Space: The Final Frontier of 3-D Printing

Boldly 3-D printing where no one has 3-D printed before.

Planetary Resources, the innovative, bold company with plans to strip-mine asteroids for their valuable resources, has revealed it will use advanced 3-D printing techniques to produce its line of Arkyd space telescopes.


Planetary is teaming up with 3-D Systems with the goal of rapidly creating components for the Arkyd vehicles in a much faster, cheaper, and less labor-intensive way than is typical for space projects. Much more than merely prototyping the design, the intention is to use 3-D printing to mass produce the individual vehicles that will comprise the Arkyd fleet. These spacecraft, beginning with the observation Arkyd 100 space telescopes, will act as a swarm to enable much faster discovery, surveying, and access to asteroids.

Meanwhile NASA has successfully test-fired a rocket engine that uses a 3-D printed injector component–the part of the engine that squirts liquid oxygen and hydrogen into the main combustion chamber. Smaller than a production-grade part and designed to test the robustness of parts made in this way, the injector nozzle wasn’t made using the sort of extruded plastic, simple 3-D printing you’re probably familiar with. Instead it’s made using laser sintering, where a high-power laser scans a bed of metallic powder and fuses it into a solid body in the desired shape. The advantage of 3-D printing it this way is the speed and precision of the process, which NASA notes would otherwise have required a year of careful machining to make. As a bonus, the part also cost 70% less to produce, and it successfully survived the test firing.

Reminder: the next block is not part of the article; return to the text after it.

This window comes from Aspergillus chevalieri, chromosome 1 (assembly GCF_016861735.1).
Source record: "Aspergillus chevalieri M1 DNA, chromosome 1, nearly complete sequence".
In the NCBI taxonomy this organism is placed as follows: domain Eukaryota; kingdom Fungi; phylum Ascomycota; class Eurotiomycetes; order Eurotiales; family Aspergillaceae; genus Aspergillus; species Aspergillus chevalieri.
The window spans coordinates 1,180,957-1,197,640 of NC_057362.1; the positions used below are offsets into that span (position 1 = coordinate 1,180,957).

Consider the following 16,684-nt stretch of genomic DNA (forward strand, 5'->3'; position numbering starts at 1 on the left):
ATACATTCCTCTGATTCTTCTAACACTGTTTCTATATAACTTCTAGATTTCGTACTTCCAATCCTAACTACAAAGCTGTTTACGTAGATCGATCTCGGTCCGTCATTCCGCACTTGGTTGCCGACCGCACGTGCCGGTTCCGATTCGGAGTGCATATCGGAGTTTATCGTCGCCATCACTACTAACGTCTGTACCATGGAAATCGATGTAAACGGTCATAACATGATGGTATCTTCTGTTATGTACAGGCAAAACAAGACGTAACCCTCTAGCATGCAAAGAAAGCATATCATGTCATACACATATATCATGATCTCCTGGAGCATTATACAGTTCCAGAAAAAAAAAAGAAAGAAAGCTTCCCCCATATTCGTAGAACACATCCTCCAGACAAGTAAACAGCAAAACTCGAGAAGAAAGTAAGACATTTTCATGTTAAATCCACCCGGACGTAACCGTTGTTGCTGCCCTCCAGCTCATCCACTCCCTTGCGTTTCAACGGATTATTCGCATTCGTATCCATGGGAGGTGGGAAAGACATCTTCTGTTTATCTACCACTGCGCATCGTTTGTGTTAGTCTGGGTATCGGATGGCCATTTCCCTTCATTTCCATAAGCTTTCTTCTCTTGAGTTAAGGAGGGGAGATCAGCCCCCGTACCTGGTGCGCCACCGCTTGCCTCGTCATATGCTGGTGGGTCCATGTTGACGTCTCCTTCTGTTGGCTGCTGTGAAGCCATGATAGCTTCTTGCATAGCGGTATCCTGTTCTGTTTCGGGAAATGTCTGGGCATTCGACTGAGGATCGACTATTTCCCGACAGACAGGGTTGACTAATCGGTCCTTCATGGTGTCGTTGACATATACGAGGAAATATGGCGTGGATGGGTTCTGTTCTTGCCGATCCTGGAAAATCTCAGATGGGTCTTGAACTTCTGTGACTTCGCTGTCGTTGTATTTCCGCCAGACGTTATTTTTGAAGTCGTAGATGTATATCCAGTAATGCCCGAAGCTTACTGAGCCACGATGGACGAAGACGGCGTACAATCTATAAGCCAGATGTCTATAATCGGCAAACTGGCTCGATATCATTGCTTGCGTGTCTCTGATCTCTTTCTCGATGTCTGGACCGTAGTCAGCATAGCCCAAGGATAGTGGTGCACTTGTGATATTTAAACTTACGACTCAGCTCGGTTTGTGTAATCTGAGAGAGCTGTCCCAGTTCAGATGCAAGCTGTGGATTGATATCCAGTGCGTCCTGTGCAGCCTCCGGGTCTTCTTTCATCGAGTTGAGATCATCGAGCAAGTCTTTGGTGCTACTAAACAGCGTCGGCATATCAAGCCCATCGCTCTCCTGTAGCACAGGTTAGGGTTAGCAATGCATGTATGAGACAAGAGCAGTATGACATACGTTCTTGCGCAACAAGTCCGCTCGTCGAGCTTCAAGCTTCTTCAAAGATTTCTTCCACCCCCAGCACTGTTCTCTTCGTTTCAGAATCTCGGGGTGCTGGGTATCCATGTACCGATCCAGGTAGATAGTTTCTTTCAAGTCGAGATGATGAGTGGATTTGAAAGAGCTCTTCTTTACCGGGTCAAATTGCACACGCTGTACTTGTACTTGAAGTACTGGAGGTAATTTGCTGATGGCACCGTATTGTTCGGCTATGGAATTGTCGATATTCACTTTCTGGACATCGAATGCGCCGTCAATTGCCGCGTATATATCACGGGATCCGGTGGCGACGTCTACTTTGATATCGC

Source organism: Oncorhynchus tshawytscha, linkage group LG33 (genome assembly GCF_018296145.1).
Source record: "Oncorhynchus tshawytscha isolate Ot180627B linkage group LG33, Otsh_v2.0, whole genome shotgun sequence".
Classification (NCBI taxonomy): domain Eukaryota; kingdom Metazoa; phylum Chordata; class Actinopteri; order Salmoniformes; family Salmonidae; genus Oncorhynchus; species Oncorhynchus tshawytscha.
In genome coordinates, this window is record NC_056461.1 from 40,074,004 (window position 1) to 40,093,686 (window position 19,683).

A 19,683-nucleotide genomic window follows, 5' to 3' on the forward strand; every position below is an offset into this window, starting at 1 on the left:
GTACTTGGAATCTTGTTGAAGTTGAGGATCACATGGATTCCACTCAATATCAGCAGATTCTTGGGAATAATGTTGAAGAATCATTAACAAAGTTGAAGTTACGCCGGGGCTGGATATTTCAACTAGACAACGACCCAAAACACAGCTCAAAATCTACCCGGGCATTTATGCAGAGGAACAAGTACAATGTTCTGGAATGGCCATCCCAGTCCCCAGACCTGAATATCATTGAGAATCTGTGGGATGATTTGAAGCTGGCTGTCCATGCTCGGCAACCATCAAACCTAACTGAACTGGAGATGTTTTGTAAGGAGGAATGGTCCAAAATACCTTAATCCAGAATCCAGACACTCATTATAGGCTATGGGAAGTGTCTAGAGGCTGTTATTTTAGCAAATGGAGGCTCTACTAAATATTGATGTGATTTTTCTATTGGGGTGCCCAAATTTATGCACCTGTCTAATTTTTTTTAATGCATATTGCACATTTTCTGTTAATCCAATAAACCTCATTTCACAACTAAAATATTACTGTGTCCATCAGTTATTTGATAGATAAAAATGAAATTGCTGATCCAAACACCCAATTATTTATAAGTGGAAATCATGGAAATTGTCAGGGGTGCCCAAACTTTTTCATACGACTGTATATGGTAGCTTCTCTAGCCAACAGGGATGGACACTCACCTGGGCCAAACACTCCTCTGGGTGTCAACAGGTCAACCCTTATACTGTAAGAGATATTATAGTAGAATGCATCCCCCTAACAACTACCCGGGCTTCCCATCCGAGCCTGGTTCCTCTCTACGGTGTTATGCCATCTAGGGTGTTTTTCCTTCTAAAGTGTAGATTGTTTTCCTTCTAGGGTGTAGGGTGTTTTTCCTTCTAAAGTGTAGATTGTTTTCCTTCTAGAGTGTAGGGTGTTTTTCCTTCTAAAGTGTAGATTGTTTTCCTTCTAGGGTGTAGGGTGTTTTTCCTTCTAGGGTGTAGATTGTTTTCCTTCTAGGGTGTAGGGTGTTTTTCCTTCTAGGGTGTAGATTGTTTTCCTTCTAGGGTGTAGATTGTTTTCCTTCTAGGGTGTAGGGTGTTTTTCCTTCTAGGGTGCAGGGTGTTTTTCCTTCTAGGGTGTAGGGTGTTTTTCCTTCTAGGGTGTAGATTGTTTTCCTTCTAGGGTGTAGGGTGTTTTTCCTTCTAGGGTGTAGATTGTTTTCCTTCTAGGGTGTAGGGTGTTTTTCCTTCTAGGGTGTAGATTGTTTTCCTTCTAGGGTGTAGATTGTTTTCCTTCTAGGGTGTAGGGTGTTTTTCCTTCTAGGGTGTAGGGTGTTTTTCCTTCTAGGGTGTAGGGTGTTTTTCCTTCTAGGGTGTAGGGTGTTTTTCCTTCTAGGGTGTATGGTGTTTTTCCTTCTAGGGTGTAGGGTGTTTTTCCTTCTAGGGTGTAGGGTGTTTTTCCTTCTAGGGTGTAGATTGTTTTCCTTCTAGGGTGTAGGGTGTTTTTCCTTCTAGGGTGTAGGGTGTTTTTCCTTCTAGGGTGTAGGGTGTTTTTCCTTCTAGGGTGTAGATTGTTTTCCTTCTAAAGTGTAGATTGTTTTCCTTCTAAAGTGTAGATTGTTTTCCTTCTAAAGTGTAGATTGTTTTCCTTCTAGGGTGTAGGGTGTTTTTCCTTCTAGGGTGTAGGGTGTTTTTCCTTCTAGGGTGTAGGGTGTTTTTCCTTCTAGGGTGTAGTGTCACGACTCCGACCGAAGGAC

NASA recently revealed its plan for 3-D printing experiments aboard the ISS. And space missions are where 3-D printing could really deliver benefits, as NASA’s rocket engine and the Arkyd plans testify: Compared to labor- and cost-intensive efforts to produce the precision-engineered parts for satellites and rockets, 3-D production saves time and money.

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